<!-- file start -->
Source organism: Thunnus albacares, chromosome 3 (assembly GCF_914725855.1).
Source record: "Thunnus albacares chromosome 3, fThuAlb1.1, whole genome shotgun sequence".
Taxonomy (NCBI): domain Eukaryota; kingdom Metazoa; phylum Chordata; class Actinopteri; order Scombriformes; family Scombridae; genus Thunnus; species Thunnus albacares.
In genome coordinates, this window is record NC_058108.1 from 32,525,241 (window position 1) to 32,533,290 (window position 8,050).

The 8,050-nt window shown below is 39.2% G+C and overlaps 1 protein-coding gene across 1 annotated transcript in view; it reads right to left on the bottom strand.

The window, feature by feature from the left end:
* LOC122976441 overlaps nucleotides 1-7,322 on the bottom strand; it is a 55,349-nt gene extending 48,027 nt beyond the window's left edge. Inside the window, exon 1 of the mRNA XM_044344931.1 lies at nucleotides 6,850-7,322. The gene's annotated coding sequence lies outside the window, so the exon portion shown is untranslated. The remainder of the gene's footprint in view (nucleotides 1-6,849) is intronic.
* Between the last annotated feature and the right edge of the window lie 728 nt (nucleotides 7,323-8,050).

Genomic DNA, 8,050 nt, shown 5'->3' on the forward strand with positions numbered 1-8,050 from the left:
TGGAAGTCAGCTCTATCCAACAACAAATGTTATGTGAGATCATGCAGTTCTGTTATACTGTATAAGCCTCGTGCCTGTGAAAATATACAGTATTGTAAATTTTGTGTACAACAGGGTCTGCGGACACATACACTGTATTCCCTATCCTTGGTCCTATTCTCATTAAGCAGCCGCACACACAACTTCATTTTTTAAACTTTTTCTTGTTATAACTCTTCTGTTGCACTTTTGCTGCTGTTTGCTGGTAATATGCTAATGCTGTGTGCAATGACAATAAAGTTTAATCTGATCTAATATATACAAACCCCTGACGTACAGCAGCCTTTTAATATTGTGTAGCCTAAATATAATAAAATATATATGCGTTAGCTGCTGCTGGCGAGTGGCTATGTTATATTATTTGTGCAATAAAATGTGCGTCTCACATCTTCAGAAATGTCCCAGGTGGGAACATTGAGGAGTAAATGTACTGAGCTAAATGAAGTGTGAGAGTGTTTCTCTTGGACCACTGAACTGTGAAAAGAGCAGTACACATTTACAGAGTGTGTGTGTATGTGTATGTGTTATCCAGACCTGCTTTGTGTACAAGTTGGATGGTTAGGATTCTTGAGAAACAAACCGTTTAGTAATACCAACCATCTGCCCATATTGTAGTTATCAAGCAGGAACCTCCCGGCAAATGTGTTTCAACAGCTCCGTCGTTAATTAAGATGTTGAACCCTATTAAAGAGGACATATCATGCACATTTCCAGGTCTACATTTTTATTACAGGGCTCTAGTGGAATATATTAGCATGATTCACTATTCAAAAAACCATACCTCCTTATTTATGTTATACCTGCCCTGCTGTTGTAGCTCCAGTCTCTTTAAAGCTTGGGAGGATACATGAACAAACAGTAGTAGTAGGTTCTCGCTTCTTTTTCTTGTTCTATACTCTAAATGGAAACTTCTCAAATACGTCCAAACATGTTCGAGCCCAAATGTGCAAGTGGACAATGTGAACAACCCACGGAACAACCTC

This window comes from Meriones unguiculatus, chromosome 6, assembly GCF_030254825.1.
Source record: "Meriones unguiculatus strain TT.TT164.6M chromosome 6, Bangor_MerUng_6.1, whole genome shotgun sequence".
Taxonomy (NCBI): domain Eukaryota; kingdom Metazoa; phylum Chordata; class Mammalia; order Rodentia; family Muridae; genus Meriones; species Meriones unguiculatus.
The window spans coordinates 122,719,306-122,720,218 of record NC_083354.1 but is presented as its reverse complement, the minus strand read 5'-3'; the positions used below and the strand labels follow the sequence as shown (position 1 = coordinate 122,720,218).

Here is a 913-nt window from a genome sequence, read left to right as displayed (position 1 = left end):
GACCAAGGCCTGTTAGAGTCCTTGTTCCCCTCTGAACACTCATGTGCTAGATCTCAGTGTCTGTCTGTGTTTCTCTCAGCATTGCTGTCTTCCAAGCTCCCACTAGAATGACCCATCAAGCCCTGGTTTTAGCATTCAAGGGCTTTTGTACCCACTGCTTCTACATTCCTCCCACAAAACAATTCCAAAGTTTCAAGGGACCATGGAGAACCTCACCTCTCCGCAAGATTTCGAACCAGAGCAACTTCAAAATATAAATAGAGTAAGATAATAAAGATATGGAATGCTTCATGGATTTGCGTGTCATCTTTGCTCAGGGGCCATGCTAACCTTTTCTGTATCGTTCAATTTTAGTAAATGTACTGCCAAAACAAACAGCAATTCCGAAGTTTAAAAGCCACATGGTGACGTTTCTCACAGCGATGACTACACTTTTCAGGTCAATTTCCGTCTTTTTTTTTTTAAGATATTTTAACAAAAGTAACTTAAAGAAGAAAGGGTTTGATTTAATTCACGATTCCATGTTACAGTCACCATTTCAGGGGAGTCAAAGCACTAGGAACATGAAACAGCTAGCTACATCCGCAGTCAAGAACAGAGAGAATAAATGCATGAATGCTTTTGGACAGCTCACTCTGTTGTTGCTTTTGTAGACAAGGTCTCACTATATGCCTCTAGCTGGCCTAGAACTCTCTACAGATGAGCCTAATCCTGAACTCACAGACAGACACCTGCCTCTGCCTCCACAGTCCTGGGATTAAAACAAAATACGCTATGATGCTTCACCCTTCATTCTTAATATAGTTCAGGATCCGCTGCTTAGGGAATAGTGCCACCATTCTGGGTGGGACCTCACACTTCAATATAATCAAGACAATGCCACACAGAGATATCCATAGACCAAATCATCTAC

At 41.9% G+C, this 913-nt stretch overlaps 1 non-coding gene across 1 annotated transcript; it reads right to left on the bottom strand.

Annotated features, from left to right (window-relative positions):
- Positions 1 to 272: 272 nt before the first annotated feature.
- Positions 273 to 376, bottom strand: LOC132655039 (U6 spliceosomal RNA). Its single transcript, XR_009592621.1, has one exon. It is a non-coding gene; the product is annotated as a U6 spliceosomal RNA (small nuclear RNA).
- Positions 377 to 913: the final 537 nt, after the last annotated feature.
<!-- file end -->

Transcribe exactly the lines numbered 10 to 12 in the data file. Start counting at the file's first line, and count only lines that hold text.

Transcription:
TGGAAGTCAGCTCTATCCAACAACAAATGTTATGTGAGATCATGCAGTTCTGTTATACTGTATAAGCCTCGTGCCTGTGAAAATATACAGTATTGTAAATTTTGTGTACAACAGGGTCTGCGGACACATACACTGTATTCCCTATCCTTGGTCCTATTCTCATTAAGCAGCCGCACACACAACTTCATTTTTTAAACTTTTTCTTGTTATAACTCTTCTGTTGCACTTTTGCTGCTGTTTGCTGGTAATATGCTAATGCTGTGTGCAATGACAATAAAGTTTAATCTGATCTAATATATACAAACCCCTGACGTACAGCAGCCTTTTAATATTGTGTAGCCTAAATATAATAAAATATATATGCGTTAGCTGCTGCTGGCGAGTGGCTATGTTATATTATTTGTGCAATAAAATGTGCGTCTCACATCTTCAGAAATGTCCCAGGTGGGAACATTGAGGAGTAAATGTACTGAGCTAAATGAAGTGTGAGAGTGTTTCTCTTGGACCACTGAACTGTGAAAAGAGCAGTACACATTTACAGAGTGTGTGTGTATGTGTATGTGTTATCCAGACCTGCTTTGTGTACAAGTTGGATGGTTAGGATTCTTGAGAAACAAACCGTTTAGTAATACCAACCATCTGCCCATATTGTAGTTATCAAGCAGGAACCTCCCGGCAAATGTGTTTCAACAGCTCCGTCGTTAATTAAGATGTTGAACCCTATTAAAGAGGACATATCATGCACATTTCCAGGTCTACATTTTTATTACAGGGCTCTAGTGGAATATATTAGCATGATTCACTATTCAAAAAACCATACCTCCTTATTTATGTTATACCTGCCCTGCTGTTGTAGCTCCAGTCTCTTTAAAGCTTGGGAGGATACATGAACAAACAGTAGTAGTAGGTTCTCGCTTCTTTTTCTTGTTCTATACTCTAAATGGAAACTTCTCAAATACGTCCAAACATGTTCGAGCCCAAATGTGCAAGTGGACAATGTGAACAACCCACGGAACAACCTC

This window comes from Meriones unguiculatus, chromosome 6, assembly GCF_030254825.1.
Source record: "Meriones unguiculatus strain TT.TT164.6M chromosome 6, Bangor_MerUng_6.1, whole genome shotgun sequence".